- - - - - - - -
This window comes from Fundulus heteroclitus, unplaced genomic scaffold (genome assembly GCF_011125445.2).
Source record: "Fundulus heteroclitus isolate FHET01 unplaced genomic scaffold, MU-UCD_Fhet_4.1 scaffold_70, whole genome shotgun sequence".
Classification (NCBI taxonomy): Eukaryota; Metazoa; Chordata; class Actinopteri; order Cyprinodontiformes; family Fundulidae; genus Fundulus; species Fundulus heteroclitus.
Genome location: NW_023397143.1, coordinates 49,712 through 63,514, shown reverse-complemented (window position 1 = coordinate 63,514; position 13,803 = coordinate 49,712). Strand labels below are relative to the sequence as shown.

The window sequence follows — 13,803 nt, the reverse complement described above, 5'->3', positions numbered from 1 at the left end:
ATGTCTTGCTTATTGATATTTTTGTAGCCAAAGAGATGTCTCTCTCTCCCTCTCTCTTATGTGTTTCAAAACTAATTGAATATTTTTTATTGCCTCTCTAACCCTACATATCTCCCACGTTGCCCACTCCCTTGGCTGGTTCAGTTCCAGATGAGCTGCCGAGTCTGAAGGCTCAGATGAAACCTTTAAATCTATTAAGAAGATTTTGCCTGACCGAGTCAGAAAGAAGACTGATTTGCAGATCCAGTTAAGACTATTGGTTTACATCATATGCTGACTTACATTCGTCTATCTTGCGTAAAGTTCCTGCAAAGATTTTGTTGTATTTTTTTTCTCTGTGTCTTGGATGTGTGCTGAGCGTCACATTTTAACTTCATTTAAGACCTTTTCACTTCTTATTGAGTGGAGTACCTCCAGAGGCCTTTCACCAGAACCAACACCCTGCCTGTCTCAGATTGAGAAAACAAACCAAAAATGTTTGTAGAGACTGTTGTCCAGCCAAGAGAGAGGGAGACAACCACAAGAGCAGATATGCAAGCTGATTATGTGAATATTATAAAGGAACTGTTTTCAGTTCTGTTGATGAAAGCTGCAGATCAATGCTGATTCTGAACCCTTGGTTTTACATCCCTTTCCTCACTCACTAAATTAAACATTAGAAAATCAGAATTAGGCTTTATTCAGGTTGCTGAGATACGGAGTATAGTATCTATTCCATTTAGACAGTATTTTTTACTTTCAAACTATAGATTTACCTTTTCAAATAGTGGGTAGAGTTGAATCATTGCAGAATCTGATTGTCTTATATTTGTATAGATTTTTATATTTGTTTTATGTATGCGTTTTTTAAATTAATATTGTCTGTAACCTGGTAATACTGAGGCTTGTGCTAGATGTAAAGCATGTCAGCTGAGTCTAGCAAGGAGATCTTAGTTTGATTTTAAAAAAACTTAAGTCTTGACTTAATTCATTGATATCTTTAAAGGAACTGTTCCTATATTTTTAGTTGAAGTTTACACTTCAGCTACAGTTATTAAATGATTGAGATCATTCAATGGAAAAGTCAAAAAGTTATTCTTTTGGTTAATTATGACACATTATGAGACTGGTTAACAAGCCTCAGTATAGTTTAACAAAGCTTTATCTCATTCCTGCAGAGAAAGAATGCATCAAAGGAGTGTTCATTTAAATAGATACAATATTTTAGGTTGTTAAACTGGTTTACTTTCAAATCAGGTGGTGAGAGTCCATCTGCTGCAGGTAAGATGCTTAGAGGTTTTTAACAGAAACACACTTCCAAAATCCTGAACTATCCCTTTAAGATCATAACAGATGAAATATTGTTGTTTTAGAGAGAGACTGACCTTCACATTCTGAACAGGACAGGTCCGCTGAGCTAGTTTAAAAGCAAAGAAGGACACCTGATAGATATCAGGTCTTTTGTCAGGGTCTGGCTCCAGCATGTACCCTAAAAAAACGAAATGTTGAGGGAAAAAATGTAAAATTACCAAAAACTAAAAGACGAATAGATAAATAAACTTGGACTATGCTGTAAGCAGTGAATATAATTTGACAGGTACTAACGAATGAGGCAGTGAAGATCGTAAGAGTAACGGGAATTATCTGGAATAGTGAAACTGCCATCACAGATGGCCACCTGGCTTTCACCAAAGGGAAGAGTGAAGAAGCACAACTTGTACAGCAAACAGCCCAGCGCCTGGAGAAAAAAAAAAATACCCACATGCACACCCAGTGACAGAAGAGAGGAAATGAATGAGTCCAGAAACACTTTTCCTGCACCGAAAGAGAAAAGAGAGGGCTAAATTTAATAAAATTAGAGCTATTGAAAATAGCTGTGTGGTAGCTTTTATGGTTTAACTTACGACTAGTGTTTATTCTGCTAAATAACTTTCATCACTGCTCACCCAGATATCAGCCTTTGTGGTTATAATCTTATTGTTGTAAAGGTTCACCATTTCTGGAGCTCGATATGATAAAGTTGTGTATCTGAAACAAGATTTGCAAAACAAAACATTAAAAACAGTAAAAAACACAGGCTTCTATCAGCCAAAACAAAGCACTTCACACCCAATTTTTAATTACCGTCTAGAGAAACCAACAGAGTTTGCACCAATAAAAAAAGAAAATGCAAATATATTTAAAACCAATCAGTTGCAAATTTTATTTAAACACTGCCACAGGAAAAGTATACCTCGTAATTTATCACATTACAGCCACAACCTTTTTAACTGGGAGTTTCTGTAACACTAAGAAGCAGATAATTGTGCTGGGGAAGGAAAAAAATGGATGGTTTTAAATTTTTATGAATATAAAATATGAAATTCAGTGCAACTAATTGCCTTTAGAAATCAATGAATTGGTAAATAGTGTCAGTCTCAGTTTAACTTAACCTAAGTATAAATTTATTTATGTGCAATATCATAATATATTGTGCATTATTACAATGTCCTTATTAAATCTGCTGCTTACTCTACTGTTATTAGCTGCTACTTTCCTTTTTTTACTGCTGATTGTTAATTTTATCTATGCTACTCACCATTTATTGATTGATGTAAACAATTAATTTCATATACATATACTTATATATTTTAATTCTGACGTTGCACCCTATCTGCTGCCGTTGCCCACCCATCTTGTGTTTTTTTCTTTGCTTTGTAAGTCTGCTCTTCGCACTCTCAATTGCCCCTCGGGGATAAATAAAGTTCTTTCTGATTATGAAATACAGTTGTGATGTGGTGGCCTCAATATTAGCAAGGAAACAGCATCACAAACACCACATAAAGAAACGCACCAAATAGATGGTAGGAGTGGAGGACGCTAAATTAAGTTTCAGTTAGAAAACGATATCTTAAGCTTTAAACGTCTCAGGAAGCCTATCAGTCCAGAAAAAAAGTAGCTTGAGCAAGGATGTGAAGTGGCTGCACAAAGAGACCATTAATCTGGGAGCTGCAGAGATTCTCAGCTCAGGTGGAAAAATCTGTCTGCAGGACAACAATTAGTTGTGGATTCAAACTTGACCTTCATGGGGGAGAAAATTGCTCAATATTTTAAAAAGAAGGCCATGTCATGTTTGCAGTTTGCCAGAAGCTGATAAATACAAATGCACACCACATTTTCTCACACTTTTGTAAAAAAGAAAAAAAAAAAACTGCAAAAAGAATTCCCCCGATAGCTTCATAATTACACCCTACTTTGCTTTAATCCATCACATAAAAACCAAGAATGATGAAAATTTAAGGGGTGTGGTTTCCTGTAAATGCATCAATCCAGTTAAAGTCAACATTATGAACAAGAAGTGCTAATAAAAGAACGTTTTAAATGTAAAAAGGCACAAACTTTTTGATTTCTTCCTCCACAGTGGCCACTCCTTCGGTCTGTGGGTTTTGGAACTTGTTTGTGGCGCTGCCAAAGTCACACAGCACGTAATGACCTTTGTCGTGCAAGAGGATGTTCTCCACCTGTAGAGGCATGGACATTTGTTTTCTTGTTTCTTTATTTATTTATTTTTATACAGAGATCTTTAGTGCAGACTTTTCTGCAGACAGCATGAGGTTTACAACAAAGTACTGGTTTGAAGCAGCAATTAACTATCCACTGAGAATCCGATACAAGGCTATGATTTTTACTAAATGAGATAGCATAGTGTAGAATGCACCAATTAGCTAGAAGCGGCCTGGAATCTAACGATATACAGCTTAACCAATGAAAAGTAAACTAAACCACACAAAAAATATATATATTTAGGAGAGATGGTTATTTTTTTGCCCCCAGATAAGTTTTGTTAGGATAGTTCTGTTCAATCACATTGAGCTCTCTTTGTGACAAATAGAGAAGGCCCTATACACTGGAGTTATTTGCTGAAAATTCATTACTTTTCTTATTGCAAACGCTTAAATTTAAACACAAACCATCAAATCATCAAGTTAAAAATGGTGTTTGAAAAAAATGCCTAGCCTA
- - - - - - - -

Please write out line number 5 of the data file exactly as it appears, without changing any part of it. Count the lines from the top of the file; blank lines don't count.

The window sequence follows — 13,803 nt, the reverse complement described above, 5'->3', positions numbered from 1 at the left end: